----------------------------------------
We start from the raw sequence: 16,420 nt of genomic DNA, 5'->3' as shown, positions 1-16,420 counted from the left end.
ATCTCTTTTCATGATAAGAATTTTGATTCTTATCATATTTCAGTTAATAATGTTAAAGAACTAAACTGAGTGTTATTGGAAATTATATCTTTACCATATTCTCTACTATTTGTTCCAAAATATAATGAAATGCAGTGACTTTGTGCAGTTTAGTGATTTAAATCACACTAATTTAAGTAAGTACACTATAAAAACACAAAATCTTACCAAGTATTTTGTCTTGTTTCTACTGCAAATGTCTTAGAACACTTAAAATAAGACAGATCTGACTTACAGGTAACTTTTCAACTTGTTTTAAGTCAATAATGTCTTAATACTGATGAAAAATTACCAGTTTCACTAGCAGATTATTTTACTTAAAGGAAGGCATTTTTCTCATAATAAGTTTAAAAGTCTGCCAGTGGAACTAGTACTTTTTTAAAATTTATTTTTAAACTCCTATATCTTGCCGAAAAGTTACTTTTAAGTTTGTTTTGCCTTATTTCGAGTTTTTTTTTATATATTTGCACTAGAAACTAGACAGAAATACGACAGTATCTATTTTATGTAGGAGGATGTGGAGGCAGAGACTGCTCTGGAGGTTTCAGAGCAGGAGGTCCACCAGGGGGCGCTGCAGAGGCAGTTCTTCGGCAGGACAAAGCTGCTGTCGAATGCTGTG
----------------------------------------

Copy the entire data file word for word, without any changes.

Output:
We start from the raw sequence: 16,420 nt of genomic DNA, 5'->3' as shown, positions 1-16,420 counted from the left end.
ATCTCTTTTCATGATAAGAATTTTGATTCTTATCATATTTCAGTTAATAATGTTAAAGAACTAAACTGAGTGTTATTGGAAATTATATCTTTACCATATTCTCTACTATTTGTTCCAAAATATAATGAAATGCAGTGACTTTGTGCAGTTTAGTGATTTAAATCACACTAATTTAAGTAAGTACACTATAAAAACACAAAATCTTACCAAGTATTTTGTCTTGTTTCTACTGCAAATGTCTTAGAACACTTAAAATAAGACAGATCTGACTTACAGGTAACTTTTCAACTTGTTTTAAGTCAATAATGTCTTAATACTGATGAAAAATTACCAGTTTCACTAGCAGATTATTTTACTTAAAGGAAGGCATTTTTCTCATAATAAGTTTAAAAGTCTGCCAGTGGAACTAGTACTTTTTTAAAATTTATTTTTAAACTCCTATATCTTGCCGAAAAGTTACTTTTAAGTTTGTTTTGCCTTATTTCGAGTTTTTTTTTATATATTTGCACTAGAAACTAGACAGAAATACGACAGTATCTATTTTATGTAGGAGGATGTGGAGGCAGAGACTGCTCTGGAGGTTTCAGAGCAGGAGGTCCACCAGGGGGCGCTGCAGAGGCAGTTCTTCGGCAGGACAAAGCTGCTGTCGAATGCTGTG